Australia

The Australian 9/11: The Forgotten Legacy Of The Connellan Air Disaster

The aftermath of the crash. Inset: An image of the culprit, Colin Richard Forman

The aftermath of the crash. Inset: An image of the culprit, Colin Richard Forman

Two decades before terrorists hijacked planes in the United States and flew them into the World Trade Center and Pentagon, a deranged pilot in the Australian outback carried out a similar destructive mission with horrifying results.

The Connellan Air Disaster, as it became known, has been all but forgotten by all but those involved in the tragedy and the families of the victims. 39 years have passed since Colin Richard Forman deliberately flew a stolen plane into the offices of his former employer in the central Australian city of Alice Springs, killing four and injuring four others.

Part of the reason that so few know of the incident is that the families of some of the victims have chosen to avoid talking about it to the media or to historians. Despite the long years that have passed, the pain of the event is still too much to bear, and too fresh in the minds of those left behind. The Central Australian Aviation Museum, which itself is located inside the original Connellan Airways hangar, bears no mention of the disaster. It is as though this event never occurred at all.

While the story attracted considerable media attention in Australia in January 1977, within weeks it had dropped out of newspapers and television reports when the Granville rail disaster occurred in Sydney, killing 83 and remaining to this day the single worst train derailment in Australian history in terms of fatalities. While the Connellan Air Disaster would be remembered locally, it soon dropped out of public focus in Australia.

Even after the tragic event of 9/11 in the United States, the Connellan Air Disaster remained forgotten; several media outlets claimed, at the time, that the terrorist acts at the World Trade Center and Pentagon were ‘the first recorded deliberate acts of aircraft being flown into buildings”.

30 years after the Connellan Air Disaster, a local newspaper covered the tragedy in one of the most detailed published accounts on record. Colin Richard Forman, the perpetrator of the crime, was a disgruntled former employee of Connair and just 23 years of age at the time.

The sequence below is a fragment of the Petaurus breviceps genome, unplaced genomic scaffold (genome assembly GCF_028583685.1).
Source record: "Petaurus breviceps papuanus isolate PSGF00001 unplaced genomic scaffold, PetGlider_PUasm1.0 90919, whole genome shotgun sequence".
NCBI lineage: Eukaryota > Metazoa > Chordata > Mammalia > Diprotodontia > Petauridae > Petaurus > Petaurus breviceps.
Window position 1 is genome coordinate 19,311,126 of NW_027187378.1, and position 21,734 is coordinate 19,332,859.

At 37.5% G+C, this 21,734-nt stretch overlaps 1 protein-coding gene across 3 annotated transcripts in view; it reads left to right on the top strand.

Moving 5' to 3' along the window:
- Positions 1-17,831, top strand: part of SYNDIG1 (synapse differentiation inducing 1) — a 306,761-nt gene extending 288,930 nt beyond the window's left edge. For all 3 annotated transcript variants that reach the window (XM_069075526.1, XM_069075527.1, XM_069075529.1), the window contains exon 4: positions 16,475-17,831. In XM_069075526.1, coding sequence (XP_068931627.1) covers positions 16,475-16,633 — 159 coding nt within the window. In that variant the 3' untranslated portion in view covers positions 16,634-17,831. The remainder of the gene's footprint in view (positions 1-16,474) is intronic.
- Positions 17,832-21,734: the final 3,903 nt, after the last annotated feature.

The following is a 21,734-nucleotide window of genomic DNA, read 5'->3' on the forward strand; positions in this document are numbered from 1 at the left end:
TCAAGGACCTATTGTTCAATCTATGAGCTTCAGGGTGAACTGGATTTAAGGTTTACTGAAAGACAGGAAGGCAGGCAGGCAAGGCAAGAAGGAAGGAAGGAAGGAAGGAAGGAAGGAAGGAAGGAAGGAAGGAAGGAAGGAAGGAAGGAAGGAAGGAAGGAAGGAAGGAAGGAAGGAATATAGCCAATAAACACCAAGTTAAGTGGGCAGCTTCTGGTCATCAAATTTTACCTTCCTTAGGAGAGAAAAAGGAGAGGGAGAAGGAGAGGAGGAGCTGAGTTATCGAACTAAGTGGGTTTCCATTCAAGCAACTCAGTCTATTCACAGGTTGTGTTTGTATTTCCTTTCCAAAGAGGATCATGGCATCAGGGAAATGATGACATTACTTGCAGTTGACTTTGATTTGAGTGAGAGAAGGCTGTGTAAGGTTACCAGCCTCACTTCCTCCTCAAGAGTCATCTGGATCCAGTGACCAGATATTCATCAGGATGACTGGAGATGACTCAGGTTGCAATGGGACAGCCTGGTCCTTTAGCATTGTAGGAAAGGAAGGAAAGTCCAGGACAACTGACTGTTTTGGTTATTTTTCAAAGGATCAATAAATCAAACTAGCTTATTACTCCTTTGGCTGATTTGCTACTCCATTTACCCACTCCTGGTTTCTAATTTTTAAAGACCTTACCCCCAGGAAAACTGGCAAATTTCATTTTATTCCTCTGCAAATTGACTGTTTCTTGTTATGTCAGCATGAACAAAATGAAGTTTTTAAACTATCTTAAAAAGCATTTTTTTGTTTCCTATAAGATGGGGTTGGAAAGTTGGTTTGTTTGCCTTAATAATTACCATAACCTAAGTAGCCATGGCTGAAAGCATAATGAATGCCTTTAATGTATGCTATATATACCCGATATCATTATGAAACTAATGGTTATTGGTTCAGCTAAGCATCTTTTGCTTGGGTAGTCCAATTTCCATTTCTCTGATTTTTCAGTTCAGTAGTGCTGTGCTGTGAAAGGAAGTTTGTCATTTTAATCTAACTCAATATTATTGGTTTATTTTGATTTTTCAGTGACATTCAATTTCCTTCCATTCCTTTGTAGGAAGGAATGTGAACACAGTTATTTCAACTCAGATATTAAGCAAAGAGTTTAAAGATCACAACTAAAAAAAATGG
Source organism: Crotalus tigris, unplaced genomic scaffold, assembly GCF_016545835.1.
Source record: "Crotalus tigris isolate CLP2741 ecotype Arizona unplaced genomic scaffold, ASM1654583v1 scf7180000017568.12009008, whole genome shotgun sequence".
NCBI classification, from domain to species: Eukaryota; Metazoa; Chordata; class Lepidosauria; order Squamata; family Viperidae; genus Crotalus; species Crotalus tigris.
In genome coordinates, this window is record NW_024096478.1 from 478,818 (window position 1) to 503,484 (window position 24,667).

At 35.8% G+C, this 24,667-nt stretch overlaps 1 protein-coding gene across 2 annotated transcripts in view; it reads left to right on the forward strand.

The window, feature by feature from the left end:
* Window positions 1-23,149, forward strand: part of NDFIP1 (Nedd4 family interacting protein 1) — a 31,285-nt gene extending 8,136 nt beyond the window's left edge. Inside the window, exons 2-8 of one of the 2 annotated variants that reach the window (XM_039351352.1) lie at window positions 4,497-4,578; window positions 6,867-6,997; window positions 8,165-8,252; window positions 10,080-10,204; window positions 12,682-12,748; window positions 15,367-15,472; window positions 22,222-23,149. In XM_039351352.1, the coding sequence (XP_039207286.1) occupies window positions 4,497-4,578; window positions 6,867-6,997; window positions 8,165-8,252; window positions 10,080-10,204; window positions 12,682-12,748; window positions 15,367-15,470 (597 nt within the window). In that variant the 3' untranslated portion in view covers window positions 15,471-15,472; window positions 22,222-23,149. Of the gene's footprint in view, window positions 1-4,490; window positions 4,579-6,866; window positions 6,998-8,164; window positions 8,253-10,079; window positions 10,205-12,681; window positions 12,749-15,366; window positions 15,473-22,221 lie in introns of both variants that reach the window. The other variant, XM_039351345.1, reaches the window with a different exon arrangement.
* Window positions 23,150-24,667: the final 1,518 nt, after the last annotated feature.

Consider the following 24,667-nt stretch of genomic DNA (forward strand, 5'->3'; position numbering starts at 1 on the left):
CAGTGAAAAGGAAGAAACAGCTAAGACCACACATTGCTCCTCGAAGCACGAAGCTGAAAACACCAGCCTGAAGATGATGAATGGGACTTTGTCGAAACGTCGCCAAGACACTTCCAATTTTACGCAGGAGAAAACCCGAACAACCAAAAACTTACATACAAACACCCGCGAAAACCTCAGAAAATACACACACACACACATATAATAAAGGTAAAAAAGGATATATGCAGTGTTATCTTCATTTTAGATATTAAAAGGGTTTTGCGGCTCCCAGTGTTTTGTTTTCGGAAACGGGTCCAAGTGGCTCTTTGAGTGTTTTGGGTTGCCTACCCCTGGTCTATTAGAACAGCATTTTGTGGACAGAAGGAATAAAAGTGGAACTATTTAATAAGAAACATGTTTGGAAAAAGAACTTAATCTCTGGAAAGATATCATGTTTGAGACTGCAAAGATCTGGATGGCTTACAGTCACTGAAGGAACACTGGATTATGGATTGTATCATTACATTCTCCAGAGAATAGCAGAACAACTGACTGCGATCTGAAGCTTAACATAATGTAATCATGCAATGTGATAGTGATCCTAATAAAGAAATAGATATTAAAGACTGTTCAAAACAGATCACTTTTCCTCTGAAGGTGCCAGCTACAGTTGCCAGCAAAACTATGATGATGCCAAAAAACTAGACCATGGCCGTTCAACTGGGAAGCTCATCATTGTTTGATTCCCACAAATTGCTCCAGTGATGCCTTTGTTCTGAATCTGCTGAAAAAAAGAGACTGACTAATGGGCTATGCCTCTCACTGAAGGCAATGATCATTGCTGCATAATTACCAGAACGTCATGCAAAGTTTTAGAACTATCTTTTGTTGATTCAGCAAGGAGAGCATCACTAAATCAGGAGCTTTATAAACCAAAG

Forman was described by some as a shy young man, who was hard to get along with and ‘slightly overweight’. He was English by birth, and had travelled to Australia in the early 1970s; the exact date is unknown, but those familiar with the case estimate sometime between 1971-73. He first arrived in Melbourne, where he made a living as a tram driver. However, he reportedly had trouble to adapting to life in Australia, and went so far as trying to forge a plane ticket back to England to return to his home country.

The attempt failed after the authorities discovered the forgery, and Forman received a conviction for the crime. This conviction would have grim consequences for Forman’s life in future, but in the meantime he appeared resigned to the fact he was stuck in Australia and looked for alternative employment. Moving up from driving trams, Forman travelled to New South Wales where he began training for a commercial pilot’s licence, which he would receive in November 1975.

With his sights set on a career as a pilot, Forman made the journey to Alice Springs in the centre of the country to apply for a position at Connair, at that time a moderately-sized airline offering passenger and cargo services in northern Australia. While he was offered a job, it was little more than a glorified cabin attendant role and didn’t involve much actual flying. A mere seven weeks after he started at the airline, they discovered that he’d been previously convicted of the ticket forgery, which was enough for management to terminate his contract.

Forman didn’t take the news well, although he did move on to another airline – Ord Air Charter – where he was given a role with actual flying duties. However, he fared no better at this company after receiving numerous complaints for his cavalier flying style. Within a few months he found himself also being terminated from this position. Depressed, Forman made the move from Kununurra in Western Australia to Mount Isa in Queensland, hoping to find some flying work in a new town where his past indiscretions were unknown.